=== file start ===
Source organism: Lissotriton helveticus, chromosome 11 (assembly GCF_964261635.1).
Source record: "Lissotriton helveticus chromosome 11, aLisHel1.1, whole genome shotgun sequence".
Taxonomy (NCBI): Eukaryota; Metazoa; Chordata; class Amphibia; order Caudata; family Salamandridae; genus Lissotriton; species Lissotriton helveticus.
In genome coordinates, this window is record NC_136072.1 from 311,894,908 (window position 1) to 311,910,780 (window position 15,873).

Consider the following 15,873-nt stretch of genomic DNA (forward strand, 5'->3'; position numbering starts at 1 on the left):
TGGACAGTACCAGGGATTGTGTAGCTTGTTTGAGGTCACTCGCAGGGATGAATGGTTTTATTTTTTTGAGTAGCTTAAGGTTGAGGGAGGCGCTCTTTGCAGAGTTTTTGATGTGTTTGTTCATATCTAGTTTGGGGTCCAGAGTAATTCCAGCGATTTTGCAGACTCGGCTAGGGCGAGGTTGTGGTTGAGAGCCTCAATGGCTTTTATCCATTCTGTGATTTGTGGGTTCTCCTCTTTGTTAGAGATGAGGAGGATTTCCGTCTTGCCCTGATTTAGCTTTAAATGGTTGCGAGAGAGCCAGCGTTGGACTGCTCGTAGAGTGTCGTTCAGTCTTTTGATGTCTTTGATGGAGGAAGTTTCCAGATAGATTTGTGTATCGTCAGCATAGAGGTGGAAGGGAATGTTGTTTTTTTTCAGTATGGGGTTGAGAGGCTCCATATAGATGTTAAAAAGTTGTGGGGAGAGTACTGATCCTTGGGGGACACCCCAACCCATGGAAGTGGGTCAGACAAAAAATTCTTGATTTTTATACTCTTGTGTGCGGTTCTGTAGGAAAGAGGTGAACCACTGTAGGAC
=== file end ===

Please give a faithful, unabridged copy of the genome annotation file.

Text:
Source organism: Lissotriton helveticus, chromosome 11 (assembly GCF_964261635.1).
Source record: "Lissotriton helveticus chromosome 11, aLisHel1.1, whole genome shotgun sequence".
Taxonomy (NCBI): Eukaryota; Metazoa; Chordata; class Amphibia; order Caudata; family Salamandridae; genus Lissotriton; species Lissotriton helveticus.
In genome coordinates, this window is record NC_136072.1 from 311,894,908 (window position 1) to 311,910,780 (window position 15,873).

Consider the following 15,873-nt stretch of genomic DNA (forward strand, 5'->3'; position numbering starts at 1 on the left):
TGGACAGTACCAGGGATTGTGTAGCTTGTTTGAGGTCACTCGCAGGGATGAATGGTTTTATTTTTTTGAGTAGCTTAAGGTTGAGGGAGGCGCTCTTTGCAGAGTTTTTGATGTGTTTGTTCATATCTAGTTTGGGGTCCAGAGTAATTCCAGCGATTTTGCAGACTCGGCTAGGGCGAGGTTGTGGTTGAGAGCCTCAATGGCTTTTATCCATTCTGTGATTTGTGGGTTCTCCTCTTTGTTAGAGATGAGGAGGATTTCCGTCTTGCCCTGATTTAGCTTTAAATGGTTGCGAGAGAGCCAGCGTTGGACTGCTCGTAGAGTGTCGTTCAGTCTTTTGATGTCTTTGATGGAGGAAGTTTCCAGATAGATTTGTGTATCGTCAGCATAGAGGTGGAAGGGAATGTTGTTTTTTTTCAGTATGGGGTTGAGAGGCTCCATATAGATGTTAAAAAGTTGTGGGGAGAGTACTGATCCTTGGGGGACACCCCAACCCATGGAAGTGGGTCAGACAAAAAATTCTTGATTTTTATACTCTTGTGTGCGGTTCTGTAGGAAAGAGGTGAACCACTGTAGGAC